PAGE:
Vivitrol Therapy Gives Those In Recovery A Shot At Life

shutterstock_194401403 (1)
Members of one drug rehabilitation support group say shots of VivitrolTM help keep them from relapsing. (Photo by Alessandro Guerriero/Shutterstock)

A young man from an affluent Long Island community who was injured in a crash while away at college was prescribed Vicodin for the pain — a story that epitomizes the national opioid epidemic.

“Right away I knew I was in trouble,” the now-30-year-old man, whom we’ll call Chris to protect his identity, said during his first substance abuse support group meeting. “I like this way too much.”

His injuries persisted, and Vicodin no longer eased the pain, so he was then prescribed Percoset. When the doctor thought he shouldn’t need painkillers anymore, he was already hooked. He resorted to buying oxycodone on the street at $30 per pill.

Before long, a dealer told Chris he had something cheaper that would deliver the same high, and he didn’t have to use a needle: heroin. Several ERs, drug rehabs and an arrest later, Chris lost his job, savings, and girlfriend. He moved back in with his parents and hit rock bottom.

An addiction doctor suggested VivitrolTM, a once-a-month slow-release injection of naltrexone. After he got the shot, he found his way to a 12-step recovery meeting, where he met others who had been prescribed the same relapse prevention medication.

The doctor told Chris about the one-of-a-kind Tuesday night Shot at Life support group at St. Bernard’s Parish School in Levittown. Members of the group either are, were, or are considering getting on VivitrolTM.

That was three weeks ago, and Chris said he now feels great. VivitrolTM took away his cravings and stopped the destructive voices in his head, he says. And he’s far from alone.

Dr. Russell Surasky of Great Neck, who is double board-certified in neurology and addiction medicine, calls VivitrolTM one of the most effective treatments for opioid addiction.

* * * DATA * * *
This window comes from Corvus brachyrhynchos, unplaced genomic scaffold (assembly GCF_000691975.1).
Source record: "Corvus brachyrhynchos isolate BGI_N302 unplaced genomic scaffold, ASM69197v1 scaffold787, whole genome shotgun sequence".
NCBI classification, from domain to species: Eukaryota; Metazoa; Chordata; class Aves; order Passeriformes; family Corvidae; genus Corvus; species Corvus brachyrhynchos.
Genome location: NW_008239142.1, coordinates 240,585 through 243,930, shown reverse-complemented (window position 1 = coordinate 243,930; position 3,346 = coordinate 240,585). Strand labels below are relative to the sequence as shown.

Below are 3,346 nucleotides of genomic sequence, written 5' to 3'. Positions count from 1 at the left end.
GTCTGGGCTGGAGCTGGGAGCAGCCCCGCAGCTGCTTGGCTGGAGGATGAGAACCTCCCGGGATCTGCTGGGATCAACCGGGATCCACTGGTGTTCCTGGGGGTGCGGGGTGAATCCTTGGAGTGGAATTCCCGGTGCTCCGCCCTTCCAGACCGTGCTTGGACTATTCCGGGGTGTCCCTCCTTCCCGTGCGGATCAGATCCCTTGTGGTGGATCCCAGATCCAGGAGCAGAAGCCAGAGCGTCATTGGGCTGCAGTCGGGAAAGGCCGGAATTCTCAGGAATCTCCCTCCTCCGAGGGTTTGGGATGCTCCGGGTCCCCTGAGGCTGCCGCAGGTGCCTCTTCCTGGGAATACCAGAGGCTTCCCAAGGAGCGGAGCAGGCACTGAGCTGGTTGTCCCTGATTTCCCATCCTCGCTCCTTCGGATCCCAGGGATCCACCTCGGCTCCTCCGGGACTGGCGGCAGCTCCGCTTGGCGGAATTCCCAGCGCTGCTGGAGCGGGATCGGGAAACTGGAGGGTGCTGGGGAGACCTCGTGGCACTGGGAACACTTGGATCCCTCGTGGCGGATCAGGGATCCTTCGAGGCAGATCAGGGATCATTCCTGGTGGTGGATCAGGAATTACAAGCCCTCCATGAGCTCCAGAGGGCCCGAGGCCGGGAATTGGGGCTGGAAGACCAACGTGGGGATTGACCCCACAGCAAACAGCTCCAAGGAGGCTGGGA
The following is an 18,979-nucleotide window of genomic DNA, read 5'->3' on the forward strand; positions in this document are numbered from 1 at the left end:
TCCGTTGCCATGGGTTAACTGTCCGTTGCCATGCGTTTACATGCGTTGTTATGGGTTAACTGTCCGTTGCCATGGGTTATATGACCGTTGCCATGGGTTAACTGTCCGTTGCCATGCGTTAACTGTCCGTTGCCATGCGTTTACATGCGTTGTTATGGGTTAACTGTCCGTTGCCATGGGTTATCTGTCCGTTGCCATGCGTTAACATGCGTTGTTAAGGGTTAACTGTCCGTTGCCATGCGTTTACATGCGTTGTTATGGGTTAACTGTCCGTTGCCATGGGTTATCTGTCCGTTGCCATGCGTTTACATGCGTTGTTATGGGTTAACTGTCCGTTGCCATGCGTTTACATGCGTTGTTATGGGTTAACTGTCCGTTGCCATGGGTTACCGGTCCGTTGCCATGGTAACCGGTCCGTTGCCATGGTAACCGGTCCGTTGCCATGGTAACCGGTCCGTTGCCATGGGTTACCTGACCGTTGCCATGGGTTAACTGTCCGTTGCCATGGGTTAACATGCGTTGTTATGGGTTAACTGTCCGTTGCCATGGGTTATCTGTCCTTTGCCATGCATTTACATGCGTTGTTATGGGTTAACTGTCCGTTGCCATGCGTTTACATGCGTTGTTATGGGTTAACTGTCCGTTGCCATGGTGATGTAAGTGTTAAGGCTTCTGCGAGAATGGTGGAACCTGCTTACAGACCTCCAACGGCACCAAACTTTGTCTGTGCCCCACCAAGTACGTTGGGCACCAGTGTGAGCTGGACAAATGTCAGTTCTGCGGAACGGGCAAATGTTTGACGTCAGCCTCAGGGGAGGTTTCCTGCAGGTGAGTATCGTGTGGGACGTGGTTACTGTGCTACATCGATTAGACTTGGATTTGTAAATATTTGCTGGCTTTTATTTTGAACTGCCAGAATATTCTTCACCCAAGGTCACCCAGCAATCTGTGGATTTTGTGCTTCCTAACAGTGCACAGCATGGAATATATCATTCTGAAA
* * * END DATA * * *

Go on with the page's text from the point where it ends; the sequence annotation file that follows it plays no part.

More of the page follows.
“With the patient’s firm commitment to recovery, along with counseling and a strong support system, VivitrolTM is a powerful tool in treating addiction to opioids and alcohol,” Surasky says. “Treatment with medication along with ongoing substance-abuse therapy and support offers patients a lifeline. Our patients have had remarkable success with VivitrolTM. They tell us that they no longer crave or even think about opiates and they feel they have finally broken the chains of addiction.”

VivitrolTM was FDA-approved in 2006 for alcohol and in 2010 for opiates. It costs up to $1,300 per shot and is covered by Medicaid and most private health insurance. See vivitrol.com for a list of providers. About 1,500 patients on LI were treated with VivitrolTM between August 2017 and July 2018, according to the drug’s manufacturer, Alkermes.

Some members of the support group at St. Bernard’s visit regularly to share their experience with VivitrolTM with those who come to learn about it.

“Vivitrol saved my life,” Danny M., who was on the medicine for a year, tells the group. “I’ve struggled for years to get clean off opiates and heroin, and nothing [else] worked for me. I’ve now been clean from [opiates] for 19 months and feel better than I ever have. I also attend self-help meetings, which have played a big part in my recovery … this group is filled with such loving and caring people, who I consider family. I am forever grateful for it.”

For Grace C., VivitrolTM and 12-step meetings are the only combination that stopped her from sticking a needle in her arm. Today, she’s off the shot, eight months clean, and is expecting a baby in December.

“I continue to receive support at the group and am able to share my experience with compassion,” she says. “Sometimes I hear the solution there.”

They all say they found testimonials, understanding, and belonging in the group. The ability to give away what they have gotten is a big part of their recovery. The group was started by Linda Mangano and her husband, former Nassau County Executive Ed Mangano, in July 2015. She continues to volunteer to facilitate the group with boundless passion and dedication, even though neither she nor any of her family suffers from addiction.

“There is nothing more important than keeping families whole,” Linda says. “When someone has a substance use disorder, not only are they suffering but so is their family … we all need to join forces to try and keep people alive. No one is immune. No community is exempt … our meetings are a chance to make a difference, educate parents and friends, and help people get treatment.”

7-9 p.m. Tuesdays
St Bernard’s Parish School
3100 Hempstead Tpke., Levittown
2nd floor room #209